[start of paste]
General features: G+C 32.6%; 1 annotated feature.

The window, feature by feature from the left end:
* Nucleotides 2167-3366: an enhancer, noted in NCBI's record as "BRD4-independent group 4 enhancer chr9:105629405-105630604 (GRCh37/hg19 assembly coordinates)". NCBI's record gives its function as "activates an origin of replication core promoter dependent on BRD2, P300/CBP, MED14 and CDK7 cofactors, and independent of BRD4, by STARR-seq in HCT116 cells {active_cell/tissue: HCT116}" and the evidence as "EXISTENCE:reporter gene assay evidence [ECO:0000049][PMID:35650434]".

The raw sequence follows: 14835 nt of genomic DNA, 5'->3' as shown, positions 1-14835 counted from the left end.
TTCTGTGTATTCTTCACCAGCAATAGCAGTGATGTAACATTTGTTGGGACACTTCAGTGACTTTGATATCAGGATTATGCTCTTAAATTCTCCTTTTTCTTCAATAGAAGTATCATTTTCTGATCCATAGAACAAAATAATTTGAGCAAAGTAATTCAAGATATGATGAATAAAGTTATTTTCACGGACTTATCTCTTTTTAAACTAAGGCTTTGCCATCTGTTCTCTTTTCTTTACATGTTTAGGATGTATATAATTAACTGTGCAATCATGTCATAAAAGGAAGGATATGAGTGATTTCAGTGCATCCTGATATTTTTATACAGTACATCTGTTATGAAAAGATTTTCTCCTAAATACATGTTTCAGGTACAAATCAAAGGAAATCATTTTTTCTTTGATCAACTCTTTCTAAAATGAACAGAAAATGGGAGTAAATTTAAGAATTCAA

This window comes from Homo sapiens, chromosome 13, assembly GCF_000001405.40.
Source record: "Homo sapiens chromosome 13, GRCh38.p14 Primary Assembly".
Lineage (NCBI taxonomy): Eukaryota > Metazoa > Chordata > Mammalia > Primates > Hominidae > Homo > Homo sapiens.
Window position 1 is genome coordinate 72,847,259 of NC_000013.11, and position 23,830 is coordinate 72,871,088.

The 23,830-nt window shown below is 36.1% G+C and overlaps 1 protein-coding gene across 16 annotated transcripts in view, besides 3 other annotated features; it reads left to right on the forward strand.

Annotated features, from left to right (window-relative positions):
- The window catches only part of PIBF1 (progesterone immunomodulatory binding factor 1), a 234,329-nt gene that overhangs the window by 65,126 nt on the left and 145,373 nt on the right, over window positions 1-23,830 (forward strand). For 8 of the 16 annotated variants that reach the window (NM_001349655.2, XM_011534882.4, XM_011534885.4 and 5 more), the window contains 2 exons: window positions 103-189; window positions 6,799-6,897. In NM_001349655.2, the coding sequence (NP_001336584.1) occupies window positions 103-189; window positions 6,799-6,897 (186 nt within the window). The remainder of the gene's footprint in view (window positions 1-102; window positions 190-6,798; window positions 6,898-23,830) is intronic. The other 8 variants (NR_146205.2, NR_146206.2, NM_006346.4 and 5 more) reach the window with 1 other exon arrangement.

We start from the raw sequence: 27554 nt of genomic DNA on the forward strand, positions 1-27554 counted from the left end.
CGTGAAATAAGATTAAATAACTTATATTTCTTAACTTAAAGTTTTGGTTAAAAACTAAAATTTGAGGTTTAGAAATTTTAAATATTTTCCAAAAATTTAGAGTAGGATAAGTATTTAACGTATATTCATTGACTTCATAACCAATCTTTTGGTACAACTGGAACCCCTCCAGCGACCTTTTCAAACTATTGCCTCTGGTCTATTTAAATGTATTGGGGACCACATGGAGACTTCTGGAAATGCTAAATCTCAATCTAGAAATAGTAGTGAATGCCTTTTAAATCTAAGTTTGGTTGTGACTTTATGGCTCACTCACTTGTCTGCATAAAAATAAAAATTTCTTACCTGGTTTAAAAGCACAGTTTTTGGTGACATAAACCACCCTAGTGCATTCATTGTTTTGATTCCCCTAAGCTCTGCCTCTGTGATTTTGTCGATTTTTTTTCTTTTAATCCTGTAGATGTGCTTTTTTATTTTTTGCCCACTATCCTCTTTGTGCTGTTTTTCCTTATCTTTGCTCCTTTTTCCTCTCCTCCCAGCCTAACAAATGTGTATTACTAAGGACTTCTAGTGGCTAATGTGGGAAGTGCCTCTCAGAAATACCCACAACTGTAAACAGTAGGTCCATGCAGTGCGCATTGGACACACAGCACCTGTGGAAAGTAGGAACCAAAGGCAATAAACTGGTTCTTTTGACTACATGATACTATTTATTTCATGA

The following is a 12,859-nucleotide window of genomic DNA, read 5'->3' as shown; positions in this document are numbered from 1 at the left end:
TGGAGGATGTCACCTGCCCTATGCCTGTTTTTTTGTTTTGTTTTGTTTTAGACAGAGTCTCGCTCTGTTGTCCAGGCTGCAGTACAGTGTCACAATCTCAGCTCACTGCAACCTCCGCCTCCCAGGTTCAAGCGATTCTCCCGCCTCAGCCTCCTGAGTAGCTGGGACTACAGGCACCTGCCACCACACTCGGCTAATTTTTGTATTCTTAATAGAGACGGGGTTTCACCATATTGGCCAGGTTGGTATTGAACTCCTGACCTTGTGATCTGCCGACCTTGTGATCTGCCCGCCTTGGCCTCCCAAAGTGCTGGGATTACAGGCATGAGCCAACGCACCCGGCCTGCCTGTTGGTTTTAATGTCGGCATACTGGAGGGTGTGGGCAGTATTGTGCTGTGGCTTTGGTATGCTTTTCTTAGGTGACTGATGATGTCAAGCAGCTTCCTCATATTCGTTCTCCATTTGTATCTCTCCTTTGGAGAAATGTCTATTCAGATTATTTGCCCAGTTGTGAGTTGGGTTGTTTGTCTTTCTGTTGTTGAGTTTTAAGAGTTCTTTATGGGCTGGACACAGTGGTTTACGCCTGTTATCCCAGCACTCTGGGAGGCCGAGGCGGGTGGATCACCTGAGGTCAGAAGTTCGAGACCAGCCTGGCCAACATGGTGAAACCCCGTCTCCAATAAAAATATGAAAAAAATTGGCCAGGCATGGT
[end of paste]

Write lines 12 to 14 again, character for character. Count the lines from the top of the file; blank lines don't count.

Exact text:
- The window catches only part of PIBF1 (progesterone immunomodulatory binding factor 1), a 234,329-nt gene that overhangs the window by 65,126 nt on the left and 145,373 nt on the right, over window positions 1-23,830 (forward strand). For 8 of the 16 annotated variants that reach the window (NM_001349655.2, XM_011534882.4, XM_011534885.4 and 5 more), the window contains 2 exons: window positions 103-189; window positions 6,799-6,897. In NM_001349655.2, the coding sequence (NP_001336584.1) occupies window positions 103-189; window positions 6,799-6,897 (186 nt within the window). The remainder of the gene's footprint in view (window positions 1-102; window positions 190-6,798; window positions 6,898-23,830) is intronic. The other 8 variants (NR_146205.2, NR_146206.2, NM_006346.4 and 5 more) reach the window with 1 other exon arrangement.

We start from the raw sequence: 27554 nt of genomic DNA on the forward strand, positions 1-27554 counted from the left end.
CGTGAAATAAGATTAAATAACTTATATTTCTTAACTTAAAGTTTTGGTTAAAAACTAAAATTTGAGGTTTAGAAATTTTAAATATTTTCCAAAAATTTAGAGTAGGATAAGTATTTAACGTATATTCATTGACTTCATAACCAATCTTTTGGTACAACTGGAACCCCTCCAGCGACCTTTTCAAACTATTGCCTCTGGTCTATTTAAATGTATTGGGGACCACATGGAGACTTCTGGAAATGCTAAATCTCAATCTAGAAATAGTAGTGAATGCCTTTTAAATCTAAGTTTGGTTGTGACTTTATGGCTCACTCACTTGTCTGCATAAAAATAAAAATTTCTTACCTGGTTTAAAAGCACAGTTTTTGGTGACATAAACCACCCTAGTGCATTCATTGTTTTGATTCCCCTAAGCTCTGCCTCTGTGATTTTGTCGATTTTTTTTCTTTTAATCCTGTAGATGTGCTTTTTTATTTTTTGCCCACTATCCTCTTTGTGCTGTTTTTCCTTATCTTTGCTCCTTTTTCCTCTCCTCCCAGCCTAACAAATGTGTATTACTAAGGACTTCTAGTGGCTAATGTGGGAAGTGCCTCTCAGAAATACCCACAACTGTAAACAGTAGGTCCATGCAGTGCGCATTGGACACACAGCACCTGTGGAAAGTAGGAACCAAAGGCAATAAACTGGTTCTTTTGACTACATGATACTATTTATTTCATGA